whats best depends on doc, quality of diagnosis, age of patient, facilities resources, money and beds money and beds. some are denied meds, othets over meded, others wromg meded..

            its a hands on im sure you know, as the caretaker who sees how the patient responds. i hope your docs listen well

            where do you live? were interested in whats going on in all the 50 states but we’re prevalent in ca az forme reason. if you would, let me refer you to some of our activist and suppeort lists. many have at home children , many jailed sons. many are on boards, in professions im waltinseattle@gmail and my son succumbed at 40.

          • justmamajoan

            In Arkansas the best we can do is get a 48 hour hold for a person who is found to be at risk for injuring themselves or others. We lost the war when laws were passed years ago that allowed mentally ill patients to refuse treatment no matter how ill they were. The dichotomy is that those with TB can be jailed for not taking their medication as prescribed because it is a communicable disease and places others at risk. Severe mental illness also places the person afflicted and others at risk. There is a fine line between personal choice and the safety of others. I’m so sorry for your loss. I’m so sorry for those who live on the streets and under bridges because they chose to leave their treatment program and stop their medications when they were lucid and then lost their lucidity when they stopped treatment.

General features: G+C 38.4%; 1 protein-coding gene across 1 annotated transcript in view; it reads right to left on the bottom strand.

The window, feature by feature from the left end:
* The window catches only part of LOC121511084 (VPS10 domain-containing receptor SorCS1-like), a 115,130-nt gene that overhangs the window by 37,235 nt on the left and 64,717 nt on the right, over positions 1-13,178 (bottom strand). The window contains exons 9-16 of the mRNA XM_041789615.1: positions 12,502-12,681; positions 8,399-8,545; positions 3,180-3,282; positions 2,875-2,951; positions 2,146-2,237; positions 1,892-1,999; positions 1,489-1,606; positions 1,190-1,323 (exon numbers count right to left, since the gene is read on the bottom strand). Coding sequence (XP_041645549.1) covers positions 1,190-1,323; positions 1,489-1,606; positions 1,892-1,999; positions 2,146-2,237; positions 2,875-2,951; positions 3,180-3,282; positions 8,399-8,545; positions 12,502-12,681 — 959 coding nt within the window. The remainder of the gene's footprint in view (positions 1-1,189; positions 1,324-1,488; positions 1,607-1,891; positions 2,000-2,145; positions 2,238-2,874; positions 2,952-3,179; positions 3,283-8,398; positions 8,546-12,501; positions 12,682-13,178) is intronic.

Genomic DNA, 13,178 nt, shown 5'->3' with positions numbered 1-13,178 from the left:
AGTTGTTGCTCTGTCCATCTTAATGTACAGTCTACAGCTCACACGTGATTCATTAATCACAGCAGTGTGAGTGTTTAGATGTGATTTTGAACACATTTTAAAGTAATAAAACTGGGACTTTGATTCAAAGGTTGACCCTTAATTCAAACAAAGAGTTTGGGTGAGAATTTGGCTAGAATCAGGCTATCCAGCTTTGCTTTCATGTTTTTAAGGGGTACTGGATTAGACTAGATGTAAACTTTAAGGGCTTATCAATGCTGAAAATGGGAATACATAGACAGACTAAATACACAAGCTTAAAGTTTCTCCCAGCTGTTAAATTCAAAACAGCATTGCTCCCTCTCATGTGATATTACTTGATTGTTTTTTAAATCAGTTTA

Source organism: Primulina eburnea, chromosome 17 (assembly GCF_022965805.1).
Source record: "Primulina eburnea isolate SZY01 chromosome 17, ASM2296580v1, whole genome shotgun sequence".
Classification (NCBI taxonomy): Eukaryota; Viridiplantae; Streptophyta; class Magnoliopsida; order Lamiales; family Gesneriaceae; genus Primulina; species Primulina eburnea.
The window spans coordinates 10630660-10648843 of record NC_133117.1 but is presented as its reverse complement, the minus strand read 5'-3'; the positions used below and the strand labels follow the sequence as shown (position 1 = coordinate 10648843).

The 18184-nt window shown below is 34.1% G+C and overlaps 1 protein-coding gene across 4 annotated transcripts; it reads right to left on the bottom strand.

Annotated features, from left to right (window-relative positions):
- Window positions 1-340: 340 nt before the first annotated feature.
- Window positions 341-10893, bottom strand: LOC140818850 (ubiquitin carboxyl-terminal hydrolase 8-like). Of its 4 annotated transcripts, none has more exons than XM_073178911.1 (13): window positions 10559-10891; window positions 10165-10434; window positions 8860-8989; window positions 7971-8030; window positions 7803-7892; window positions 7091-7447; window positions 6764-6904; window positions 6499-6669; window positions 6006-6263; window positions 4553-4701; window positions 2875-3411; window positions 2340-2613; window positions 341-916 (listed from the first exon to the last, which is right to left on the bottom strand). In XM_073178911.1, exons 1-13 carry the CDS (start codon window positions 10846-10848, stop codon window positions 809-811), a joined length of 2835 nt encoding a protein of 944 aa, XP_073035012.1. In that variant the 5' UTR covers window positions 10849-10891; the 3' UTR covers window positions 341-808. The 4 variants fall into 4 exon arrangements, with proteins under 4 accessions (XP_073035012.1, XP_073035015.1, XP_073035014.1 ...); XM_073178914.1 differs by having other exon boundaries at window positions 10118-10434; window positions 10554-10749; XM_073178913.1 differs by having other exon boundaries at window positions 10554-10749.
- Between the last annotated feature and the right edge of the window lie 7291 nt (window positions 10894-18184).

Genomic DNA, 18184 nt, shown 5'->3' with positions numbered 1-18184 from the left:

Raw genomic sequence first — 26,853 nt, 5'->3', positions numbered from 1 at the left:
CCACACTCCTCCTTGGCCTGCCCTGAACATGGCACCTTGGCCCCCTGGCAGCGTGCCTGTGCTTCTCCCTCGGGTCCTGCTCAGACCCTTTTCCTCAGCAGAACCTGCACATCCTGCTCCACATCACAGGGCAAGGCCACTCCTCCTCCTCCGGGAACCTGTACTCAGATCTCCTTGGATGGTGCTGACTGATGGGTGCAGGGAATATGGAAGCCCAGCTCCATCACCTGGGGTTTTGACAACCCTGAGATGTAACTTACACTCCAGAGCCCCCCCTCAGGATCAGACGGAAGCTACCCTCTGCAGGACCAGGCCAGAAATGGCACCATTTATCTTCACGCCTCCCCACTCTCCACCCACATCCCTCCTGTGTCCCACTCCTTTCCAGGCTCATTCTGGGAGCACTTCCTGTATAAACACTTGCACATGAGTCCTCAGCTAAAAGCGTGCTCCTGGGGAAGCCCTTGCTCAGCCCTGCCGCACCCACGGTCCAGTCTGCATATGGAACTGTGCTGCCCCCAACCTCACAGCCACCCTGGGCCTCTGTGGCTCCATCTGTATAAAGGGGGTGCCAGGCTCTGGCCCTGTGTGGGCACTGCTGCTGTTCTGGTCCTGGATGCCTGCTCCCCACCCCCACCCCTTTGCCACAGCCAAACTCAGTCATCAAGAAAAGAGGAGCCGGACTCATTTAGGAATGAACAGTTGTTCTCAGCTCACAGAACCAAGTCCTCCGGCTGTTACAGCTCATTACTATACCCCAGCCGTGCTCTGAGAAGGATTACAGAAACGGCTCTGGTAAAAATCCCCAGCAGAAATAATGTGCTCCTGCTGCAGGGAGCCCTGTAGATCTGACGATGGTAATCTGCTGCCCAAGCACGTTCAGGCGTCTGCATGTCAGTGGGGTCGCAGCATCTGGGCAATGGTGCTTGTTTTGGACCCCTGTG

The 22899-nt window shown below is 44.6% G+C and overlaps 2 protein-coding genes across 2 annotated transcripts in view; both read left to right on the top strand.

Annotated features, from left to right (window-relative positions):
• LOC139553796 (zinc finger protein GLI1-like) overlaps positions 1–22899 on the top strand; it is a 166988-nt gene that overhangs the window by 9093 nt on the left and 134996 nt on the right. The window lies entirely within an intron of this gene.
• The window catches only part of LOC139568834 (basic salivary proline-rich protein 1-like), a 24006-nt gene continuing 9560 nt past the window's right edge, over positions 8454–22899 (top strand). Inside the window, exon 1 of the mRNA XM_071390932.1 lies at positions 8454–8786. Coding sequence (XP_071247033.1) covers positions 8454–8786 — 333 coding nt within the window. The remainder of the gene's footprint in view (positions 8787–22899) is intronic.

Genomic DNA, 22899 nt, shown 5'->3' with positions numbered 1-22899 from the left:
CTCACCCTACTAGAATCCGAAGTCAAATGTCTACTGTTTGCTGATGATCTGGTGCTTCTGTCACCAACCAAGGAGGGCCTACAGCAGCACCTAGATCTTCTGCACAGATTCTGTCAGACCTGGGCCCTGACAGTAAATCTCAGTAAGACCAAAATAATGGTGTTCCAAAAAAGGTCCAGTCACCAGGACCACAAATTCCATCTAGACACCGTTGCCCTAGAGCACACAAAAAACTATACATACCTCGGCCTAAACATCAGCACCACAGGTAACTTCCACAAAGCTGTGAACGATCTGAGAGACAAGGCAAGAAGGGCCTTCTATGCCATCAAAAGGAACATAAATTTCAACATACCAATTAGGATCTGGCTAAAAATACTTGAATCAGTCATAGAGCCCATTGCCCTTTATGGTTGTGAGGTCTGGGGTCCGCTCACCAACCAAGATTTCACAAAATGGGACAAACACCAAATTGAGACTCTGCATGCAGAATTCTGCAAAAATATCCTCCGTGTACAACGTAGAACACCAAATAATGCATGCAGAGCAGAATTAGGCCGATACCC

• NukeWaste

            How many doctors that you know have standing DNR commands on their paperwork? Almost every one that I know.

          • justmamajoan